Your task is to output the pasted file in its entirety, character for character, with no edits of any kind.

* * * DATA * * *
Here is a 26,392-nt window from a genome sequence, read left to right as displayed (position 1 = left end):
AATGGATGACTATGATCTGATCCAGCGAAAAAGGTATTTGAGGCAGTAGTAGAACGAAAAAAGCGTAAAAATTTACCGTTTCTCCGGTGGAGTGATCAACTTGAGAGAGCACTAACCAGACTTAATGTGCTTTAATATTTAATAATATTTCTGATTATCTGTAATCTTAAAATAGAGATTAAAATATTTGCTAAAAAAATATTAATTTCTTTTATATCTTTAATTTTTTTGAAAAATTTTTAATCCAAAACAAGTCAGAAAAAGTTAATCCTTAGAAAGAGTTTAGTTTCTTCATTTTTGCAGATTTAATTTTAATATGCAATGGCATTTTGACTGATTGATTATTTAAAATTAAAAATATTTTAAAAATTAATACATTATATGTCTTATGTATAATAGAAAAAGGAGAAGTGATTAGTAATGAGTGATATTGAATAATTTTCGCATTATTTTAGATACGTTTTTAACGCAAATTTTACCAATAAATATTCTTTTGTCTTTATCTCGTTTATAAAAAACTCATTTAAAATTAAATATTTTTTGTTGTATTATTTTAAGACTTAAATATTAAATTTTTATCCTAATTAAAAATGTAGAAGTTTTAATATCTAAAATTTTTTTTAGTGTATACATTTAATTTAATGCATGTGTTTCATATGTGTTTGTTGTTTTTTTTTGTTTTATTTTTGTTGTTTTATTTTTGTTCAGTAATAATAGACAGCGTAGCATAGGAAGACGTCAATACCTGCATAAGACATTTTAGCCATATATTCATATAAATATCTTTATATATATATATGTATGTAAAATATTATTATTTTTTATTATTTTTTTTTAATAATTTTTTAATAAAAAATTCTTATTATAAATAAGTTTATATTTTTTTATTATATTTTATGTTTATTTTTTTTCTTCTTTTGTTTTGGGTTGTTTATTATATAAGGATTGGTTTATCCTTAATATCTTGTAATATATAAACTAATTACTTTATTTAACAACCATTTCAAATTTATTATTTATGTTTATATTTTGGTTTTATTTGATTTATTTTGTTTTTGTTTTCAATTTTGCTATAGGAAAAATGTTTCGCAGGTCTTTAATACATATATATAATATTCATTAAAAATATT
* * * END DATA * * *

Here is a 26,392-nt window from a genome sequence, read left to right as displayed (position 1 = left end):
AATGGATGACTATGATCTGATCCAGCGAAAAAGGTATTTGAGGCAGTAGTAGAACGAAAAAAGCGTAAAAATTTACCGTTTCTCCGGTGGAGTGATCAACTTGAGAGAGCACTAACCAGACTTAATGTGCTTTAATATTTAATAATATTTCTGATTATCTGTAATCTTAAAATAGAGATTAAAATATTTGCTAAAAAAATATTAATTTCTTTTATATCTTTAATTTTTTTGAAAAATTTTTAATCCAAAACAAGTCAGAAAAAGTTAATCCTTAGAAAGAGTTTAGTTTCTTCATTTTTGCAGATTTAATTTTAATATGCAATGGCATTTTGACTGATTGATTATTTAAAATTAAAAATATTTTAAAAATTAATACATTATATGTCTTATGTATAATAGAAAAAGGAGAAGTGATTAGTAATGAGTGATATTGAATAATTTTCGCATTATTTTAGATACGTTTTTAACGCAAATTTTACCAATAAATATTCTTTTGTCTTTATCTCGTTTATAAAAAACTCATTTAAAATTAAATATTTTTTGTTGTATTATTTTAAGACTTAAATATTAAATTTTTATCCTAATTAAAAATGTAGAAGTTTTAATATCTAAAATTTTTTTTAGTGTATACATTTAATTTAATGCATGTGTTTCATATGTGTTTGTTGTTTTTTTTTGTTTTATTTTTGTTGTTTTATTTTTGTTCAGTAATAATAGACAGCGTAGCATAGGAAGACGTCAATACCTGCATAAGACATTTTAGCCATATATTCATATAAATATCTTTATATATATATATGTATGTAAAATATTATTATTTTTTATTATTTTTTTTTAATAATTTTTTAATAAAAAATTCTTATTATAAATAAGTTTATATTTTTTTATTATATTTTATGTTTATTTTTTTTCTTCTTTTGTTTTGGGTTGTTTATTATATAAGGATTGGTTTATCCTTAATATCTTGTAATATATAAACTAATTACTTTATTTAACAACCATTTCAAATTTATTATTTATGTTTATATTTTGGTTTTATTTGATTTATTTTGTTTTTGTTTTCAATTTTGCTATAGGAAAAATGTTTCGCAGGTCTTTAATACATATATATAATATTCATTAAAAATATT